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  • 6
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    American Association for the Advancement of Science (AAAS)
    Publication Date: 1999-09-15
    Description: 〈br /〉〈span class="detail_caption"〉Notes: 〈/span〉Helmuth, L -- New York, N.Y. -- Science. 1999 Aug 20;285(5431):1190-1.〈br /〉〈span class="detail_caption"〉Record origin:〈/span〉 〈a href="http://www.ncbi.nlm.nih.gov/pubmed/10484726" target="_blank"〉PubMed〈/a〉
    Keywords: Animals ; Estradiol/*pharmacology/toxicity ; *Genetic Variation ; Humans ; Litter Size ; Male ; Maximum Allowable Concentration ; Mice ; Mice, Inbred Strains ; Species Specificity ; Spermatogenesis/*drug effects ; Testis/*drug effects ; *Toxicity Tests
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  • 7
    Publication Date: 1999-11-13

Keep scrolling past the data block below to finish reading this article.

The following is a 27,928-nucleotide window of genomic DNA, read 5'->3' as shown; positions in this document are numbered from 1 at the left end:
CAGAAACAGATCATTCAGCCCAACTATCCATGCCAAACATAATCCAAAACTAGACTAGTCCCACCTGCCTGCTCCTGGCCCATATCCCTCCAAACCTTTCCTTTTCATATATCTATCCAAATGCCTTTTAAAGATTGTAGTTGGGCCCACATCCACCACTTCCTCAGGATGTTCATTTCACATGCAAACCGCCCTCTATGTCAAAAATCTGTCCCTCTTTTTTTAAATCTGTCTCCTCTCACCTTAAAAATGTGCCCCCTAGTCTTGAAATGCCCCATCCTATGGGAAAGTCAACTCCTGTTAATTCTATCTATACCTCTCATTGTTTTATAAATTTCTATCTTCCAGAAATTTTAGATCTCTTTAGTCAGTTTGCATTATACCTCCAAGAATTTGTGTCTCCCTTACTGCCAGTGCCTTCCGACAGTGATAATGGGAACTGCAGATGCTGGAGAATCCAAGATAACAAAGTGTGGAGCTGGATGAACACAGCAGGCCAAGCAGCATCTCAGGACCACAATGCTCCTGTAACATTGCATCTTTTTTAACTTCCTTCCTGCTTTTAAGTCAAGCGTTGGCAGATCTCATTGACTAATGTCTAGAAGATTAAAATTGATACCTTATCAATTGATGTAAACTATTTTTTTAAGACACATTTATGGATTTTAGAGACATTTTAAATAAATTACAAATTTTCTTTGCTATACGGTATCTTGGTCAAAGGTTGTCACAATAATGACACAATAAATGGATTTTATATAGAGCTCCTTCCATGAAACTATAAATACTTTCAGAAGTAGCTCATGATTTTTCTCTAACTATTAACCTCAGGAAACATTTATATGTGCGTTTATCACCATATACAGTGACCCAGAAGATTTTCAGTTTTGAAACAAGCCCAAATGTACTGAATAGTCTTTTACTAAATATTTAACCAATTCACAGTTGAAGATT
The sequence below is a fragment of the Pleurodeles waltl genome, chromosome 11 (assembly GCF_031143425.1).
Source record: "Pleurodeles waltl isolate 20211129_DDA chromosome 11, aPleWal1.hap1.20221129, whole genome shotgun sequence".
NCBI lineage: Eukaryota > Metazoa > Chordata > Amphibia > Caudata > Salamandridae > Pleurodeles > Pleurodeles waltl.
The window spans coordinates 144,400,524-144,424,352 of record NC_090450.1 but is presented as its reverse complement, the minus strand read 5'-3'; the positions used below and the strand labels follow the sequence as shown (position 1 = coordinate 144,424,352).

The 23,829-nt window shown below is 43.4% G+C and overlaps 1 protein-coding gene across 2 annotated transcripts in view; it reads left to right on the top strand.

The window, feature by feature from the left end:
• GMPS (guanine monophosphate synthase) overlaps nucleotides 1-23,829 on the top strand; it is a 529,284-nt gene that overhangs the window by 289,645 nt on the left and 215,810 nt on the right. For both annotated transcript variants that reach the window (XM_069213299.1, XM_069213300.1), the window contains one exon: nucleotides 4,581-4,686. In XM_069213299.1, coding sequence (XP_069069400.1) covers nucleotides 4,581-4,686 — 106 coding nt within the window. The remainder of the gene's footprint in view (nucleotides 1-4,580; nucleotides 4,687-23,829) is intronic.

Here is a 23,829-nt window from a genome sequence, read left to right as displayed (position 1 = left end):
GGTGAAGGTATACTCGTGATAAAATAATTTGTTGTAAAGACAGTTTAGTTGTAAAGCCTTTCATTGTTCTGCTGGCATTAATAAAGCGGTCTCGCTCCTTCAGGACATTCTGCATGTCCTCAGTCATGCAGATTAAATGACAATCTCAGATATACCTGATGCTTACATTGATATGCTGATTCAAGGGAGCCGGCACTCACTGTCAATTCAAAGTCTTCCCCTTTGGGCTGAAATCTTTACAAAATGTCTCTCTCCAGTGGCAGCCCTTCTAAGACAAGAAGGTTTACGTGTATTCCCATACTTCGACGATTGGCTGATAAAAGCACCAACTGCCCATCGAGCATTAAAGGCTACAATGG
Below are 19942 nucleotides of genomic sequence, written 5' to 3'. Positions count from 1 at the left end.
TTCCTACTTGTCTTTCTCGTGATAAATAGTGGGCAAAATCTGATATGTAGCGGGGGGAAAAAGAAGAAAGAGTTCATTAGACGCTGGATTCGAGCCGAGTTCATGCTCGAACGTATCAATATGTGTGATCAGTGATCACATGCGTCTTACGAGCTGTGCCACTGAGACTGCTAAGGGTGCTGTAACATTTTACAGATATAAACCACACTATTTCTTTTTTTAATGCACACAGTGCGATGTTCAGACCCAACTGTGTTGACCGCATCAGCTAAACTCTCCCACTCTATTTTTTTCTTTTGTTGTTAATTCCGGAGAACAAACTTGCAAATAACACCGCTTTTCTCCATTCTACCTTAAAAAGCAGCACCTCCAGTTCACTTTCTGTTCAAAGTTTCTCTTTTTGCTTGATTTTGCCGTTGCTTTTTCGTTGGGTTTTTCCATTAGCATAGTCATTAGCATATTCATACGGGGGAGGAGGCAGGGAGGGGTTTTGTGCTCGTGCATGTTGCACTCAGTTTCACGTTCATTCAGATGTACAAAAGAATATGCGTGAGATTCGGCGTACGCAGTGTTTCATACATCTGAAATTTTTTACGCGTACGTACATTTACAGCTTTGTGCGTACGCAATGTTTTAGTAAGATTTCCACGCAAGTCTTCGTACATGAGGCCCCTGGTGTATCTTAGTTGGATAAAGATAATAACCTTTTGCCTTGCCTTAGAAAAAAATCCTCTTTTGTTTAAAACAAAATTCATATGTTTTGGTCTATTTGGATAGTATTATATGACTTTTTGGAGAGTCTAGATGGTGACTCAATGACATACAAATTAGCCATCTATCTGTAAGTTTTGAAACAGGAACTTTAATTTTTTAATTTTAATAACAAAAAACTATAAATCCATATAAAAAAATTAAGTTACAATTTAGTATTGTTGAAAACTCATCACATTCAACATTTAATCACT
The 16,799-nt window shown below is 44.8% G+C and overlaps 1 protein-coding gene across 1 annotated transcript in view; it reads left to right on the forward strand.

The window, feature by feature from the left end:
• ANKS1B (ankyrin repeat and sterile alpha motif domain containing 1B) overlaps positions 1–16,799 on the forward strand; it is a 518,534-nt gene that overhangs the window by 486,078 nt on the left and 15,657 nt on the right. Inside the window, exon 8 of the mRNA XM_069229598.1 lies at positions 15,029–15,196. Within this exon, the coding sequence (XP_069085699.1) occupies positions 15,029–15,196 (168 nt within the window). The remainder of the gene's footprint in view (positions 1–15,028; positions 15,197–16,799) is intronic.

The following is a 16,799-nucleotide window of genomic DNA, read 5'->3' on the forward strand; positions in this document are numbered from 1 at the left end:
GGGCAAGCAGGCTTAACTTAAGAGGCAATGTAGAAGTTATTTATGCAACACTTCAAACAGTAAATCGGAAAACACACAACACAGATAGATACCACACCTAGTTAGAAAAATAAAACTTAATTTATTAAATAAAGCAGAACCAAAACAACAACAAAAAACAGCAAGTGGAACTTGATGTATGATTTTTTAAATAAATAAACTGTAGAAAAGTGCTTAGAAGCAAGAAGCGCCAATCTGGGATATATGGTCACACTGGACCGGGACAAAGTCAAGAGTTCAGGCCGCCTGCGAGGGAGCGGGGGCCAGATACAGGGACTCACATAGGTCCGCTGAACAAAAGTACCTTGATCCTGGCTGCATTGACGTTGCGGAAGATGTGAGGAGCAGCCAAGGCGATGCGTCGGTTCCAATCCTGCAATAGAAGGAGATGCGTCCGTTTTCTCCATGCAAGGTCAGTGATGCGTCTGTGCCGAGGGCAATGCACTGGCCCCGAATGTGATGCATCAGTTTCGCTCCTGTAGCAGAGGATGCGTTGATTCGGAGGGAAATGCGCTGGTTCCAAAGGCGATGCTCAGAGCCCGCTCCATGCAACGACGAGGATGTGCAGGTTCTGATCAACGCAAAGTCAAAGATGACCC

Description: The p42 and p44 mitogen-activated protein kinases (MAPKs), also called Erk2 and Erk1, respectively, have been implicated in proliferation as well as in differentiation programs. The specific role of the p44 MAPK isoform in the whole animal was evaluated by generation of p44 MAPK-deficient mice by homologous recombination in embryonic stem cells. The p44 MAPK-/- mice were viable, fertile, and of normal size. Thus, p44 MAPK is apparently dispensable and p42 MAPK (Erk2) may compensate for its loss. However, in p44 MAPK-/- mice, thymocyte maturation beyond the CD4+CD8+ stage was reduced by half, with a similar diminution in the thymocyte subpopulation expressing high levels of T cell receptor (CD3high). In p44 MAPK-/- thymocytes, proliferation in response to activation with a monoclonal antibody to the T cell receptor in the presence of phorbol myristate acetate was severely reduced even though activation of p42 MAPK was more sustained in these cells. The p44 MAPK apparently has a specific role in thymocyte development.〈br /〉〈span class="detail_caption"〉Notes: 〈/span〉Pages, G -- Guerin, S -- Grall, D -- Bonino, F -- Smith, A -- Anjuere, F -- Auberger, P -- Pouyssegur, J -- New York, N.Y. -- Science. 1999 Nov 12;286(5443):1374-7.〈br /〉〈span class="detail_caption"〉Author address: 〈/span〉Institute of Signaling, Developmental Biology and Cancer Research, CNRS UMR 6543, Centre A. Lacassagne, 33 Avenue de Valombrose, 06189 Nice, France. gpages@unice.fr〈br /〉〈span class="detail_caption"〉Record origin:〈/span〉 〈a href="http://www.ncbi.nlm.nih.gov/pubmed/10558995" target="_blank"〉PubMed〈/a〉